- The Brooklyn Nets are condemning Kyrie Irving for promoting antisemitic content on Twitter.
- The participant shared a hyperlink to a 2018 film referred to as “Hebrews to Negroes: Wake Up Black America,” known for its extremist content.
- “I’m disappointed that Kyrie appears to support a film based on a book full of anti-semitic disinformation,” Nets proprietor Joe Tsai stated in a press release.
Brooklyn Nets participant Kyrie Irving is as soon as once more drawing ire, this time for sharing a hyperlink to an antisemitic e book and film on Twitter.
Irving — who made headlines final yr after he was benched for house video games after refusing to get vaccinated towards COVID-19, in violation of New York City’s mandates — shared a tweet on Thursday linking to “Hebrews to Negroes: Wake Up Black America” on Amazon Prime.
As first detailed in Rolling Stone by Jon Blistein, the 2018 film — directed by Ronald Dalton, Jr. and primarily based on his e book of the identical identify — options a number of antisemitic tropes, together with “more extreme factions of the Black Hebrew Israelites, which have a long history of misogyny, homophobia, xenophobia, Islamophobia, and especially antisemitism.”
Blistein writes that some Black Hebrew Israelites are known for referring to European Jews as the “synagogue of Satan,” and promote the perception that Jews are accountable for slavery. Dalton’s film and e book point out “Jewish slave ships that brought our West African negro or Bantu ancestors to slave ports owned by [Jews],” Rolling Stone reported.
Brooklyn Nets proprietor Joe Tsai denounced Irving’s conduct in a tweet on Friday.
“I’m disappointed that Kyrie appears to support a film based on a book full of anti-semitic disinformation,” Tsai wrote. “I want to sit down and make sure he understands this is hurtful to all of us, and as a man of faith, it is wrong to promote hate based on race, ethnicity or religion. This is bigger than basketball.”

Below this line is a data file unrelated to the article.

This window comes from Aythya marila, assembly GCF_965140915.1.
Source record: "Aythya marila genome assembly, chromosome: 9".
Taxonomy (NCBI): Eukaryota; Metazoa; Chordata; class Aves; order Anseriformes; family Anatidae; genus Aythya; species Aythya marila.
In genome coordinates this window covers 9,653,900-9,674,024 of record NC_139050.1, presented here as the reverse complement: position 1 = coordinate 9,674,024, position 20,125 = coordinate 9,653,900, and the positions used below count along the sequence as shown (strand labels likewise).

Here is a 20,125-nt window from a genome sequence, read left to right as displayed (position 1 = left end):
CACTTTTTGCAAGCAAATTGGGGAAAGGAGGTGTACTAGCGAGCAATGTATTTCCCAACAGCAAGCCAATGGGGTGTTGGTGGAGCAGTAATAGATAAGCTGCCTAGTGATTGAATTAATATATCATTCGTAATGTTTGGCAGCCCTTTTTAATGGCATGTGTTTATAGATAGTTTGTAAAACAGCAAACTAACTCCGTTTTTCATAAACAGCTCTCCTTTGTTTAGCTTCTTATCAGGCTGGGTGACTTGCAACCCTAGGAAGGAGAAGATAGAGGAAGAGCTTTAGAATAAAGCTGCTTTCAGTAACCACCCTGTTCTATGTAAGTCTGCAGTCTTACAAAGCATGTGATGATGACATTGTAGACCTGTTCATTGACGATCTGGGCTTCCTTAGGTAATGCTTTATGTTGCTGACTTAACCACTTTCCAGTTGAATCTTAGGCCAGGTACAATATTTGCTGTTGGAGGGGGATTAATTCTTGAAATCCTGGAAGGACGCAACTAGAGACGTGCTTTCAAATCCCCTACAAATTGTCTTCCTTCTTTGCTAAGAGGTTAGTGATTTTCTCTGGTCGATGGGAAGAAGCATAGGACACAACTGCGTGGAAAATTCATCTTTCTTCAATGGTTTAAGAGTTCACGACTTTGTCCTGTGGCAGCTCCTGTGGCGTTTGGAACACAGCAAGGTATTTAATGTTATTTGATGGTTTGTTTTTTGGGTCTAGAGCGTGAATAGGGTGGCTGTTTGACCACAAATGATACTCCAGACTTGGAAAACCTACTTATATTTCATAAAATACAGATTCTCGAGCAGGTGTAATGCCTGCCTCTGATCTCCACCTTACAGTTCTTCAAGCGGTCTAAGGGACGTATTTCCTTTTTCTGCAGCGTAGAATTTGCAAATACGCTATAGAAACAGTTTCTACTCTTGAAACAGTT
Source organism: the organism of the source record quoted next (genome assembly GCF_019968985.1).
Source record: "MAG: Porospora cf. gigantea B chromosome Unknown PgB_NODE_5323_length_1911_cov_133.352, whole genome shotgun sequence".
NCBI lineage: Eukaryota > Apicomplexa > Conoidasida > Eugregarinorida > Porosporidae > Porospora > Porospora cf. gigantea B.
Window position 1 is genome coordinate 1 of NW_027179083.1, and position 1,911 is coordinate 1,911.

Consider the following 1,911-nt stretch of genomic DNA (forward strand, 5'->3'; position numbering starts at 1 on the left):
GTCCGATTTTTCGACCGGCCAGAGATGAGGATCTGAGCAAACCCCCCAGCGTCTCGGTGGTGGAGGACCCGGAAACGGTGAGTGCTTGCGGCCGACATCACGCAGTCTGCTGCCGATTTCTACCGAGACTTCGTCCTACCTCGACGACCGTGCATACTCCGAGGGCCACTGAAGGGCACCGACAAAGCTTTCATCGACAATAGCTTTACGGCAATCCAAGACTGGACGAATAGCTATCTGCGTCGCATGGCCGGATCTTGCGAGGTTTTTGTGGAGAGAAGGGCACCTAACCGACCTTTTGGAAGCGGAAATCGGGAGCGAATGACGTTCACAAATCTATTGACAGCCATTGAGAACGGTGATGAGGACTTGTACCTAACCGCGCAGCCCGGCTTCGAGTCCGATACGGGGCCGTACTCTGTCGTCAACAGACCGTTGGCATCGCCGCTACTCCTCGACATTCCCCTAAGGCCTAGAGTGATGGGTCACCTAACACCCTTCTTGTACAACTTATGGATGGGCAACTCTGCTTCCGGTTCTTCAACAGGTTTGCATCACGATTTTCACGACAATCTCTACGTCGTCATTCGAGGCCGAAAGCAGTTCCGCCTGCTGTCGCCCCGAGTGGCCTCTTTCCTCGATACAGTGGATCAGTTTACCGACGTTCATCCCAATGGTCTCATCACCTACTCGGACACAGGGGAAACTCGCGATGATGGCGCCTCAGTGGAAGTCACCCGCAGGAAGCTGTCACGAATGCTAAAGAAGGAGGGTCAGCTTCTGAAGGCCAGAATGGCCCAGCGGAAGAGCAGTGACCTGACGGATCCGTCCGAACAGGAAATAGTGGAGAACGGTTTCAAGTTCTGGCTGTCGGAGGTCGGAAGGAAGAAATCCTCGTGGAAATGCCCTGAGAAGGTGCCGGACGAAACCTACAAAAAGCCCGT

His remarks got here shortly after the Nets group shared its personal assertion, additionally decrying Irving’s tweet.
“The Brooklyn Nets strongly condemn and have no tolerance for the promotion of any form of hate speech,” the assertion reads. “We believe that in these situations, our first action must be open, honest dialogue. We thank those, including the ADL [Anti-Defamation League], who have been supportive during this time.”
The incident marks the newest in a collection of controversies involving Irving. In addition to his stanch anti-vaccination sentiments, the participant has referred to himself as a “conspiracy theorist,” according to ESPN.
Earlier this yr, Irving reposted alt-right chief Alex Jones’ “New World Order” conspiracy — that a corporation is “releasing diseases and viruses and plagues upon us.” He previously apologized for endorsing “Flat Earth theory” in 2018.